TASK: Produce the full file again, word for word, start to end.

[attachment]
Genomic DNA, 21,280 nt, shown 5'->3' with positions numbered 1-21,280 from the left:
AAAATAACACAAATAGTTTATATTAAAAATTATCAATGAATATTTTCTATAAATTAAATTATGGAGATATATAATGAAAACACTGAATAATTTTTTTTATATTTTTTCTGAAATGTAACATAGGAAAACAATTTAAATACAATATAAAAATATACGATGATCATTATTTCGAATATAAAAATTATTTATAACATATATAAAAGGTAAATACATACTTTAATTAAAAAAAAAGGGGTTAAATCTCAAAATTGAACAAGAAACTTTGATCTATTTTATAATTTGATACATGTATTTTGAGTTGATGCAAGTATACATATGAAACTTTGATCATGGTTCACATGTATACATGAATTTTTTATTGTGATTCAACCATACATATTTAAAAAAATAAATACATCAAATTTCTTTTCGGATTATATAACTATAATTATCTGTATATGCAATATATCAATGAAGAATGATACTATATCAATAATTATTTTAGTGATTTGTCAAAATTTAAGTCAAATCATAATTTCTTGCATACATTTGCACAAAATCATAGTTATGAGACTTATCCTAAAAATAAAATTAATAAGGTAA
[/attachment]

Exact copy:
Genomic DNA, 21,280 nt, shown 5'->3' with positions numbered 1-21,280 from the left:
AAAATAACACAAATAGTTTATATTAAAAATTATCAATGAATATTTTCTATAAATTAAATTATGGAGATATATAATGAAAACACTGAATAATTTTTTTTATATTTTTTCTGAAATGTAACATAGGAAAACAATTTAAATACAATATAAAAATATACGATGATCATTATTTCGAATATAAAAATTATTTATAACATATATAAAAGGTAAATACATACTTTAATTAAAAAAAAAGGGGTTAAATCTCAAAATTGAACAAGAAACTTTGATCTATTTTATAATTTGATACATGTATTTTGAGTTGATGCAAGTATACATATGAAACTTTGATCATGGTTCACATGTATACATGAATTTTTTATTGTGATTCAACCATACATATTTAAAAAAATAAATACATCAAATTTCTTTTCGGATTATATAACTATAATTATCTGTATATGCAATATATCAATGAAGAATGATACTATATCAATAATTATTTTAGTGATTTGTCAAAATTTAAGTCAAATCATAATTTCTTGCATACATTTGCACAAAATCATAGTTATGAGACTTATCCTAAAAATAAAATTAATAAGGTAA